Some Madman Tesla-swapped an Audi and It’s Fantastic
Electric swaps are becoming more common, and that’s a good thing.
I'd be lying if I said that I can't wait for more Teslas to end up in the junkyard; but not for the reason you'd think. Electric cars are wonderful machines, and although many enthusiasts enjoy harping on EV drivers, it's likely that the majority of them haven't considered including electric in their next build due to cost or unfamiliarity—but that's starting to change.
Meet Sam, the owner of a very particular Audi that some might call blasphemous above all else. But to me, it's both one of the most confusing and beautiful abominations ever created. Badged as an RS5 on the front grille but an S5 on the trunk lid, we're not entirely sure what this B8 generation Audi began life as. But we do know that the raw German V8 powerplant was plucked from its original nesting place and something a bit more electrifying is now sitting under the bonnet. This story has the familiar ring of how electric supercar company Rimac planted its roots.
In order to fit the electric motor and inverter, Sam sliced the unit in half and installed it into the engine bay, mating it to a custom 10.5:1 drive gear. For reference, a Tesla Model S has a 9.73:1 gear ratio, meaning that this change has made the car even zippier, albeit sacrificing some top-end speed in the process. Additionally, Sam says that he made use of all 85 kilowatts from the donor Tesla by squeezing 16 battery packs into the car, even resorting to the back seat as storage.
"It's really not that complicated," he joked.
In case you're wondering who the man in the driver's seat is, that's Rich Rebuilds, a popular YouTuber who enjoys rescuing Teslas and restoring them to their former glory. This particular car isn't his, but judging by the amount of filming, there will likely be at least some sort of more in-depth look at the car later on. Until then, enjoy seeing the swapped car on a roller dyno.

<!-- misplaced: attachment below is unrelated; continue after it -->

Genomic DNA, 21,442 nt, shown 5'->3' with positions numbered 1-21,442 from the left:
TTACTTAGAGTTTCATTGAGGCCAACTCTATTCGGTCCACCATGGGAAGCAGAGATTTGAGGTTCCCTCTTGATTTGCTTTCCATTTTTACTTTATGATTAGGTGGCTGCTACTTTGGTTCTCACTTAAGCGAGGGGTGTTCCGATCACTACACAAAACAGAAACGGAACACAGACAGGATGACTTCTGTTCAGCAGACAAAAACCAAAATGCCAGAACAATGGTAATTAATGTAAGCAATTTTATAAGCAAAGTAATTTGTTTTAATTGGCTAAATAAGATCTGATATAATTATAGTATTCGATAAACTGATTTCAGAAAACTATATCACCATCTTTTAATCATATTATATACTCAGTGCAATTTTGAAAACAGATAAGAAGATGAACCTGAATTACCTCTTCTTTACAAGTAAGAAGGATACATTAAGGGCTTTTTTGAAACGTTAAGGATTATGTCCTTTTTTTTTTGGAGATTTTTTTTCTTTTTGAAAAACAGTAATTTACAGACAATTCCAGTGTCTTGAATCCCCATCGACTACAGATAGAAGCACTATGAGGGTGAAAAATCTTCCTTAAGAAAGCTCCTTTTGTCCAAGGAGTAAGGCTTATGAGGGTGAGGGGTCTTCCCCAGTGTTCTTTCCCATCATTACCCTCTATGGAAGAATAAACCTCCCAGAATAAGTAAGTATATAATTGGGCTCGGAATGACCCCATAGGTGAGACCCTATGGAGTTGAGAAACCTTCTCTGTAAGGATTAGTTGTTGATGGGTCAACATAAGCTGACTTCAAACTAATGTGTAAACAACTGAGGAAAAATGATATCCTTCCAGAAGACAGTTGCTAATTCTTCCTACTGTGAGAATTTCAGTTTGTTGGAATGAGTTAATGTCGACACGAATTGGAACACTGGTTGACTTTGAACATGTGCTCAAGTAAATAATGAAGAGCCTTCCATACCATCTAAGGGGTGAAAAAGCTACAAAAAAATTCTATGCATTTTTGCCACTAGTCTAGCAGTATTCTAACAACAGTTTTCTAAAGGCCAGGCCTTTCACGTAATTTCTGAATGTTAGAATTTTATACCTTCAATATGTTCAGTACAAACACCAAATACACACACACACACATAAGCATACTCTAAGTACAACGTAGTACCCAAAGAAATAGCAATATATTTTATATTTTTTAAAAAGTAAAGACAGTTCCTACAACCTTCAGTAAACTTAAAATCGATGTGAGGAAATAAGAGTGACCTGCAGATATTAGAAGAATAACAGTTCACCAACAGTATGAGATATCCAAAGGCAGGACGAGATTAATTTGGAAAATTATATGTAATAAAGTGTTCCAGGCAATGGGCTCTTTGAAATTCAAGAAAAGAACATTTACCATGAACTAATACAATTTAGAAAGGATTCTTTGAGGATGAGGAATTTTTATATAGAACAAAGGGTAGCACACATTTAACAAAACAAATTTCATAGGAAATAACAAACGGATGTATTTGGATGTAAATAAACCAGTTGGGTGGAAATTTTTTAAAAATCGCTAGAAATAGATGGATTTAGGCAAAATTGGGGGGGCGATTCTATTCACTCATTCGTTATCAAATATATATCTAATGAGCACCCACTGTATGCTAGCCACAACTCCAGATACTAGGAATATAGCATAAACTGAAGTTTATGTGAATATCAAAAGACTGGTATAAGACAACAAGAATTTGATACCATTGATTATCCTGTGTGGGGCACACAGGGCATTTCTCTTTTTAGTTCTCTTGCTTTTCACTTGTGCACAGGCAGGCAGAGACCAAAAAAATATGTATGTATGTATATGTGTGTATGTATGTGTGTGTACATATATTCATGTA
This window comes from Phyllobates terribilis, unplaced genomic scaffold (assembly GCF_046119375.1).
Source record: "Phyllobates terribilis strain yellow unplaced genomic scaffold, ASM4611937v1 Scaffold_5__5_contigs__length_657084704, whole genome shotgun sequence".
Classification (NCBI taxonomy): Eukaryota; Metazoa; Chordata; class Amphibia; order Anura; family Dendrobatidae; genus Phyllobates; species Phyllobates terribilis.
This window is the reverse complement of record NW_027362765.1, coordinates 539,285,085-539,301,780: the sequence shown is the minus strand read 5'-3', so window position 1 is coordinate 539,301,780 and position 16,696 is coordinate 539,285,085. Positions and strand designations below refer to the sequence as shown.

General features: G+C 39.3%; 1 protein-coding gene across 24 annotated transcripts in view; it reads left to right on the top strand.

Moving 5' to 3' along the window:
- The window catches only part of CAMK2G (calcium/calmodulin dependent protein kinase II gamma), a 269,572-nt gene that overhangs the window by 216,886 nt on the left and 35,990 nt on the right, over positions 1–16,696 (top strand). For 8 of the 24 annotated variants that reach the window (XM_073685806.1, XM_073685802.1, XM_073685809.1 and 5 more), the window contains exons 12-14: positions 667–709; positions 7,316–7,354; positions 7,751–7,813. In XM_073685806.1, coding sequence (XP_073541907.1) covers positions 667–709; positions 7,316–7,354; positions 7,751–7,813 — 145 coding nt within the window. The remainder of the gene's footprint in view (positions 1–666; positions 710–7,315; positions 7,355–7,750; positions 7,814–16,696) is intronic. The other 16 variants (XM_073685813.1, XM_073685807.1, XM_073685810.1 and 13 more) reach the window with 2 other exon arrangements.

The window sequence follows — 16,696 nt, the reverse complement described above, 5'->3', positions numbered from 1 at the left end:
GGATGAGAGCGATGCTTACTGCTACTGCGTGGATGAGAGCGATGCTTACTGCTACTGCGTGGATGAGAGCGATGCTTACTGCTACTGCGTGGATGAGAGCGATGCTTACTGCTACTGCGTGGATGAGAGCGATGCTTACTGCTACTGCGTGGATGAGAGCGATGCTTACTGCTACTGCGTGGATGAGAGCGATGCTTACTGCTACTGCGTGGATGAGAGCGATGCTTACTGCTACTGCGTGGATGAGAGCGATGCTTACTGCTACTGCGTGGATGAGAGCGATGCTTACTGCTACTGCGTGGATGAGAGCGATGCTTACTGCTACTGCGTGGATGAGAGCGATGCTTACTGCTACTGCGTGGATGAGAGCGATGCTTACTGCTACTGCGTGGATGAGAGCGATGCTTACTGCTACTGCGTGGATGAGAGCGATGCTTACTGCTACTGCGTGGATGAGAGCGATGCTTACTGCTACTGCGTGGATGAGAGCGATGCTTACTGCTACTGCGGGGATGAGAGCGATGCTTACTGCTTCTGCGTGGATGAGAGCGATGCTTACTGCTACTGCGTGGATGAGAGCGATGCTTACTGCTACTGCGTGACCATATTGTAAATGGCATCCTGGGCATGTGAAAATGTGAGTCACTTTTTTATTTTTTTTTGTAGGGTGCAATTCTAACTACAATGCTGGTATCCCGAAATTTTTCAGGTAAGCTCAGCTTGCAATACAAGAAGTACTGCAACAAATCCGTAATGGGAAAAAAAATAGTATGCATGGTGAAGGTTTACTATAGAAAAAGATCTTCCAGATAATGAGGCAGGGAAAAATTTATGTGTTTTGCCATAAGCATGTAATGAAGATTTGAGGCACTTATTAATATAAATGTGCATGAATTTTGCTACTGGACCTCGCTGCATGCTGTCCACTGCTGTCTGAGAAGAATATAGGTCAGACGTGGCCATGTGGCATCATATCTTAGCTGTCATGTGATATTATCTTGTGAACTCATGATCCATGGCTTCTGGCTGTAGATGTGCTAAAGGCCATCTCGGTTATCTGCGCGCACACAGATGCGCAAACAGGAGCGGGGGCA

The run measured 359 horsepower, which seems rather on-point given the charge and what other little details we know about the build. This means that if the car truly was an S5 (and not an RS5 as the grille claims), the car's prior life involved a similarly powered 4.2-liter FSI V8, just a tad slower from 0-60 miles per hour. A single-motor Model S equipped with an 85-kilowatt-hour battery is rated at around 380 horsepower, while a P85D is rated at 416 horsepower.
Sam says that his car isn't quite finished yet, and that can be seen with the few rough-around-the-edges details. And no, the car doesn't have an internet presence either; he hasn't made an Instagram or YouTube channel to showcase the build but plans to in the future. These types of swaps are becoming more commonplace and it's exciting, to say the least. Though many people lose key features that enthusiasts enjoy by moving from petrol to electric, it's not all bad. Electric conversions, as sacrilegious as they may be, will certainly turn heads. And although some may be against the principal at its very core, at least we can agree that it's something different.